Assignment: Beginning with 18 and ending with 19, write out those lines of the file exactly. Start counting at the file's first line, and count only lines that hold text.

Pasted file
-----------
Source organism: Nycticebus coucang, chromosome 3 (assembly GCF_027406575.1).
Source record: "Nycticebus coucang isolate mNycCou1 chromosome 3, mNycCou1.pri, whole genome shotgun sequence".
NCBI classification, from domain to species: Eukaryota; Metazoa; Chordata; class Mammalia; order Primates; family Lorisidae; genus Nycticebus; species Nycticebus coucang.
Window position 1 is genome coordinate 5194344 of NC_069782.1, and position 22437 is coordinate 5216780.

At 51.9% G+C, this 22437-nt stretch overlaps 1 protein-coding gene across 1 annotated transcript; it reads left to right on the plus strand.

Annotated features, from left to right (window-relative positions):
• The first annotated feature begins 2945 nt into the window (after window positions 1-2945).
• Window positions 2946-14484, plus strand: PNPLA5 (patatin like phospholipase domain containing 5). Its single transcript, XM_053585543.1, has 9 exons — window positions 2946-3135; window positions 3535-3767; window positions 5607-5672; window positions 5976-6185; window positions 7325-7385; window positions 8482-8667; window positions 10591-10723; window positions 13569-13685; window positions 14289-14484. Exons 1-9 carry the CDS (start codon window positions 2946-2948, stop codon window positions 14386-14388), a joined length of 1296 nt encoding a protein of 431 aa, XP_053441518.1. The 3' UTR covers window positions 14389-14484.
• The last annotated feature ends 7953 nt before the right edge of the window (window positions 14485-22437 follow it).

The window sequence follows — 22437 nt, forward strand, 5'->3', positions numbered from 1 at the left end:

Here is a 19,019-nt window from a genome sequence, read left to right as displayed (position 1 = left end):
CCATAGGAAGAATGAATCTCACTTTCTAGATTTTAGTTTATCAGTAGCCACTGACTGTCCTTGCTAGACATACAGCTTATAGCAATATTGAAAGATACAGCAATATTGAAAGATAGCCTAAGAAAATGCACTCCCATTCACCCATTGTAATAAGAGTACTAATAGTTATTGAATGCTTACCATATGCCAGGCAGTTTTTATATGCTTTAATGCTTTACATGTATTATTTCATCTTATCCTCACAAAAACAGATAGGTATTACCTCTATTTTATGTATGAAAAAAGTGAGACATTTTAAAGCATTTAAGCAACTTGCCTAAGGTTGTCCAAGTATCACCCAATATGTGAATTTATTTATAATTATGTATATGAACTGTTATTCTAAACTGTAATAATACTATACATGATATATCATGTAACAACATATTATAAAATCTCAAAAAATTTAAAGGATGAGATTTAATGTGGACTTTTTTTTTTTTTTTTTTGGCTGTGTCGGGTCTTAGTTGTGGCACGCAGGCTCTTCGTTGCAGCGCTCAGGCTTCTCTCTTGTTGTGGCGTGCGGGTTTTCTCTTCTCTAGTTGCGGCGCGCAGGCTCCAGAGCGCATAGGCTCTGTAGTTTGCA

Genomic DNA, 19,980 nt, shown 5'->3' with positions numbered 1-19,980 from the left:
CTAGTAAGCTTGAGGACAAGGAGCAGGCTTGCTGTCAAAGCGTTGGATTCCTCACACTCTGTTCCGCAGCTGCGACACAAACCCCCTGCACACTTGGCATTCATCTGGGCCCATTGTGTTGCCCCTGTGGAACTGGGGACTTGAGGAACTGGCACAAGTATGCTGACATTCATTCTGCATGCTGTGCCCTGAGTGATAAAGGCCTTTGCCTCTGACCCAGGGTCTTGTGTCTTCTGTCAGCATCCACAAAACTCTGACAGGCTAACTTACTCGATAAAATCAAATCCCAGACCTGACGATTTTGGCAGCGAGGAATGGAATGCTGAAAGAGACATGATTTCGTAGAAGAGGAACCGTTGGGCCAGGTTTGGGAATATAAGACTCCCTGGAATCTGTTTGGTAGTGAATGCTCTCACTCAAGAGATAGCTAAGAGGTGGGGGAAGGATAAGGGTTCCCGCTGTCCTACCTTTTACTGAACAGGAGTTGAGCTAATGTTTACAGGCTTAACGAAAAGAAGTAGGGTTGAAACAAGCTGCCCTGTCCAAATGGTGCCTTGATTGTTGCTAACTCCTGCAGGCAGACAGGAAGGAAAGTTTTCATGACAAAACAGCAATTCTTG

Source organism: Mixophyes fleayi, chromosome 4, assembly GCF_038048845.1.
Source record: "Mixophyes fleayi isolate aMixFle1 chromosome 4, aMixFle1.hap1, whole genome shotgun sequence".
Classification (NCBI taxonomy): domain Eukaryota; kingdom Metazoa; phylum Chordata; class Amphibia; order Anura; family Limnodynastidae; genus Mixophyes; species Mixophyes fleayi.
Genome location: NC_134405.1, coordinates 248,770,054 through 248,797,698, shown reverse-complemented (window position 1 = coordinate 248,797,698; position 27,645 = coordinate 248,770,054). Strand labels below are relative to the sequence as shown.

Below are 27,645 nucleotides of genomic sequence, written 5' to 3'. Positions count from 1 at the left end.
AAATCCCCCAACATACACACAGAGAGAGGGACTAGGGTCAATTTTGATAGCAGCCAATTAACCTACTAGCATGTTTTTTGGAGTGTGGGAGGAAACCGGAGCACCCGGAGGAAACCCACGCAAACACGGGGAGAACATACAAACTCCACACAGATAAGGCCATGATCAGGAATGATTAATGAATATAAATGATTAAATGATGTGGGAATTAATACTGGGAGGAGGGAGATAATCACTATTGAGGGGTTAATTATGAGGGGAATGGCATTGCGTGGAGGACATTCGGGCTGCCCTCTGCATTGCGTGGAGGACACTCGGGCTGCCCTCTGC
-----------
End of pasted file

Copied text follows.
Genome location: NC_134405.1, coordinates 248,770,054 through 248,797,698, shown reverse-complemented (window position 1 = coordinate 248,797,698; position 27,645 = coordinate 248,770,054). Strand labels below are relative to the sequence as shown.

Below are 27,645 nucleotides of genomic sequence, written 5' to 3'. Positions count from 1 at the left end.